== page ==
For (46), all the data can be calculated in real-time except . It means that when the initial attitude matrix is obtained, the position could immediately be updated. As described in Section 3, can be gathered by (27) through the attitude coarse alignment, and then the accuracy can be improved by (34) through the whole attitude fine alignment.

Also, (39) can be treated as And then, (41) goes to And by making (48) be equal to (45), another solution comes out as And we can also let (41) be equal to (45) to get another solution as Although the expression of (49) and (50) is a little complicated, the alignment results are almost the same by the three different approximations. This will be approved in the simulation section.

##### 4.2. In-Motion Alignment Summarization

A summarization of in-motion alignment for DVL aided SINS is proposed to give a better understanding of the whole algorithm.

*Step 1. *Set , as the beginning position coordinate.

*Step 2. *Update , , (21), and the lower part of (22) when the data of the inertial sensors is available.

*Step 3. *Update the whole equation of (22) when the DVL’s data is available.

*Step 4. *Compute the initial attitude matrix based on (27). Compute the attitude matrix by (10).

*Step 5. *Update the position via (46).

*Step 6. *Go to Step 2 until the attitude coarse alignment is complete.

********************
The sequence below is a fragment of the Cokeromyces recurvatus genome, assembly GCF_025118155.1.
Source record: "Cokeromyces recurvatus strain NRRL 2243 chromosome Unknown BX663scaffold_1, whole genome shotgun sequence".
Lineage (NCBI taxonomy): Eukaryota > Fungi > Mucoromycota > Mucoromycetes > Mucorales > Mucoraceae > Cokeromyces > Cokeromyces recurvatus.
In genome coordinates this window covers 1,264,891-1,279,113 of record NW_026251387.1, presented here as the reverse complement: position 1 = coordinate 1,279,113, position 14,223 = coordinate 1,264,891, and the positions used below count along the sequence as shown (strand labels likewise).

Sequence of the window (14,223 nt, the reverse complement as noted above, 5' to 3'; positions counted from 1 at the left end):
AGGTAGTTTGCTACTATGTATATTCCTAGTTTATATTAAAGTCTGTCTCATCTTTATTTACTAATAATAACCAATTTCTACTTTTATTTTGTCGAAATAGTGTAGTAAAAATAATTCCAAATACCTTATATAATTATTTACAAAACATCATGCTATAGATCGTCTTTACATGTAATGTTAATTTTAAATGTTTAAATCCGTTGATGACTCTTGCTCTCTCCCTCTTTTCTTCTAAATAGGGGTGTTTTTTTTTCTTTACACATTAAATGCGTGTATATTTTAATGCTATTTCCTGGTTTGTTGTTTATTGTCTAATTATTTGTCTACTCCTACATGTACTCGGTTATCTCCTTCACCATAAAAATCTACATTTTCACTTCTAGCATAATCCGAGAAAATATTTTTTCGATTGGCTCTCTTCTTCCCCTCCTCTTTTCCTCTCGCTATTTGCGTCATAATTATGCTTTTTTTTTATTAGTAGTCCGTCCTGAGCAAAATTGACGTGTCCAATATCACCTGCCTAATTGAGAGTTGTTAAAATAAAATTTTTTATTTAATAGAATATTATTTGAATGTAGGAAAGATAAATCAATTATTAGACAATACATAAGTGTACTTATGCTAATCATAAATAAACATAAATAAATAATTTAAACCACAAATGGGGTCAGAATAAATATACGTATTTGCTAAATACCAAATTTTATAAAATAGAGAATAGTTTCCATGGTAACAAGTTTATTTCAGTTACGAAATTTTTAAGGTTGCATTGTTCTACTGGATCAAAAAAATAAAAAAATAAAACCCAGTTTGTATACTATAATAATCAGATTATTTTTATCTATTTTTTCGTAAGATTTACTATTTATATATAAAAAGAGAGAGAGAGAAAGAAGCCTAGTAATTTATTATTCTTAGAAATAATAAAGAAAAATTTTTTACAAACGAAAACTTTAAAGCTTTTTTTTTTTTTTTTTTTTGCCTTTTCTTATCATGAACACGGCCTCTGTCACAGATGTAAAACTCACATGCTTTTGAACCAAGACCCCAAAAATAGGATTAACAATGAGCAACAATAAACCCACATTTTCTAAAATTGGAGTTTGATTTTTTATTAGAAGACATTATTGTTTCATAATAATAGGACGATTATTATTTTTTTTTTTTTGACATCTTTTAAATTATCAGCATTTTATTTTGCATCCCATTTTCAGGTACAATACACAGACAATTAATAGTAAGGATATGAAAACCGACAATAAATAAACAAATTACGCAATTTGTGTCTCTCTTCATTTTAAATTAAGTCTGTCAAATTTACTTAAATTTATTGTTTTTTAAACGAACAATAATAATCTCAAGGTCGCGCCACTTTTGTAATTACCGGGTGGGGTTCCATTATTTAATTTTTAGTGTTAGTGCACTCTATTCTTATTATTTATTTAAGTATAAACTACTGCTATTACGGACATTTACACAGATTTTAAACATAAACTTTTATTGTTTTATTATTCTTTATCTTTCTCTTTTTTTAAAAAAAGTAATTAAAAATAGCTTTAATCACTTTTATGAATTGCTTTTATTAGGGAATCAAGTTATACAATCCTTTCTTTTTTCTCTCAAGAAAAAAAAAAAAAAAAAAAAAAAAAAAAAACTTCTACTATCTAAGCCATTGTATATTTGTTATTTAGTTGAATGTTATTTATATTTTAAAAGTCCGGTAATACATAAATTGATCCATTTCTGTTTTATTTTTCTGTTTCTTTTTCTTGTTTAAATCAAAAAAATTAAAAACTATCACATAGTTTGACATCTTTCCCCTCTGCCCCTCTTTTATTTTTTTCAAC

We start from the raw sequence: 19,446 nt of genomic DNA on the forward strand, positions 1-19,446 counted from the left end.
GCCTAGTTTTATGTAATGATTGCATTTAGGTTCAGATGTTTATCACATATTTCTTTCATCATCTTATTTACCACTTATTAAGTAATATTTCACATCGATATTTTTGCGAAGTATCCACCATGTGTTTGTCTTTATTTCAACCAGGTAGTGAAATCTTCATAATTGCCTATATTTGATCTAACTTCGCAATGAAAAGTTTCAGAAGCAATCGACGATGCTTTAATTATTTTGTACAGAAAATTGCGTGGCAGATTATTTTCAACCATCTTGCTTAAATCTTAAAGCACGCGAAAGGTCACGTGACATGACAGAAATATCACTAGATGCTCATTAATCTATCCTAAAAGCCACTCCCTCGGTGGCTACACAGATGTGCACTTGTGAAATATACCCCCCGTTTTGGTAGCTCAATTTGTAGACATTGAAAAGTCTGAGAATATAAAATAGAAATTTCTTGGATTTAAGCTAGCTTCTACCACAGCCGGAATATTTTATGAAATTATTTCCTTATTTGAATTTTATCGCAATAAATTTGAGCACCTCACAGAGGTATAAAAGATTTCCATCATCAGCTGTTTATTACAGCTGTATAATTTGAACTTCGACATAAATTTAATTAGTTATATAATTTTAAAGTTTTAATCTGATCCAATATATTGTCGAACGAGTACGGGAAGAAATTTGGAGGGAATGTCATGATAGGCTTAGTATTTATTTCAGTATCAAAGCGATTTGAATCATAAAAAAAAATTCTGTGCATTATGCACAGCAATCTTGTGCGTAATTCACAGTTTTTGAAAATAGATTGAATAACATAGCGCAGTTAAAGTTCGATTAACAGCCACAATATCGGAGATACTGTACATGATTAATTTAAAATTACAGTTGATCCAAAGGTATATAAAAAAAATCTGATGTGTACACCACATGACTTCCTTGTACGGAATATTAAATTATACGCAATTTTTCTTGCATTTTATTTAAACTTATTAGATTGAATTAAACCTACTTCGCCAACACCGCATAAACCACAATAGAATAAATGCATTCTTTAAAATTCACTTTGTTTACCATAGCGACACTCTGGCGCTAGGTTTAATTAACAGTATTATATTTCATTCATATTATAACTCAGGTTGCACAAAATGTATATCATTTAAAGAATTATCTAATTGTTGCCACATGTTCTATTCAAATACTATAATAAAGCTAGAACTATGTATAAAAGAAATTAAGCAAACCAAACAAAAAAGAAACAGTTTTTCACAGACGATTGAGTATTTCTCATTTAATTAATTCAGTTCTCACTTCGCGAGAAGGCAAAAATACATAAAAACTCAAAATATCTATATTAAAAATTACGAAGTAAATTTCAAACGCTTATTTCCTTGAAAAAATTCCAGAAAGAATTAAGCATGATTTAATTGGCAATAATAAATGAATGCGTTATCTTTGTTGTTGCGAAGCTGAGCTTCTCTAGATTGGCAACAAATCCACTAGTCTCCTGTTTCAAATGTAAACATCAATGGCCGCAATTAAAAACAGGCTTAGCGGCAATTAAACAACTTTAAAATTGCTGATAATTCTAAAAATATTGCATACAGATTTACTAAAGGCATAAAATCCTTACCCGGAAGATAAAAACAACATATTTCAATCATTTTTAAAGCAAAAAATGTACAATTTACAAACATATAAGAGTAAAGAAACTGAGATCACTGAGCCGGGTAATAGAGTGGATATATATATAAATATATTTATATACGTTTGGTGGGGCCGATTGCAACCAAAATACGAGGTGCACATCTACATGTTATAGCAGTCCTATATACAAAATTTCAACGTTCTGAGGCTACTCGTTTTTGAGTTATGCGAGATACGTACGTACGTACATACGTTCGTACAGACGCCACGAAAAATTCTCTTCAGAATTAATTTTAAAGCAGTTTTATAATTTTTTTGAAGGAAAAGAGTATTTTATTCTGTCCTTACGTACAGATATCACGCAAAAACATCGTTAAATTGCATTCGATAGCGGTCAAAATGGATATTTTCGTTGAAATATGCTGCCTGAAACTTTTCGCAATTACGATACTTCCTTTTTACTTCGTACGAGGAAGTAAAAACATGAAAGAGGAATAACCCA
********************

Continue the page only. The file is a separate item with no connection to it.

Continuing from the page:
*Step 7. *Use the UKF based fine alignment algorithm. The navigation algorithm is described in (1), (2), and (3). The state and measurement equations are described in (33).

*Step 8. *Update , when the data of inertial sensors is available.

*Step 9. *Compute a more accurate according to (34).

*Step 10. *Update the position via (46).

*Step 11. *Go to Step 7 until the attitude fine alignment is complete.

It is clear from these steps that the alignment can work on a real-time SINS, and no backtrack is needed.

#### 5. Simulation Results

The attitude coarse alignment and position alignment algorithms are examined in this section through simulation with four types of trajectories.

The simulation trajectories’ base latitude and longitude are 30 deg and 120 deg. The pitch, roll, and heading are sinusoid waves with random amplitude and frequency within 10 deg and 1 Hz. Other parameters are listed below: trajectory 1 (Tr1): zero velocity condition; trajectory 2 (Tr2): random sinusoid wave condition with max velocity about 1 m/s; trajectory 3 (Tr3): line condition with random velocity around 1.4 m/s; trajectory 4 (Tr4): line condition with random velocity around 14 m/s.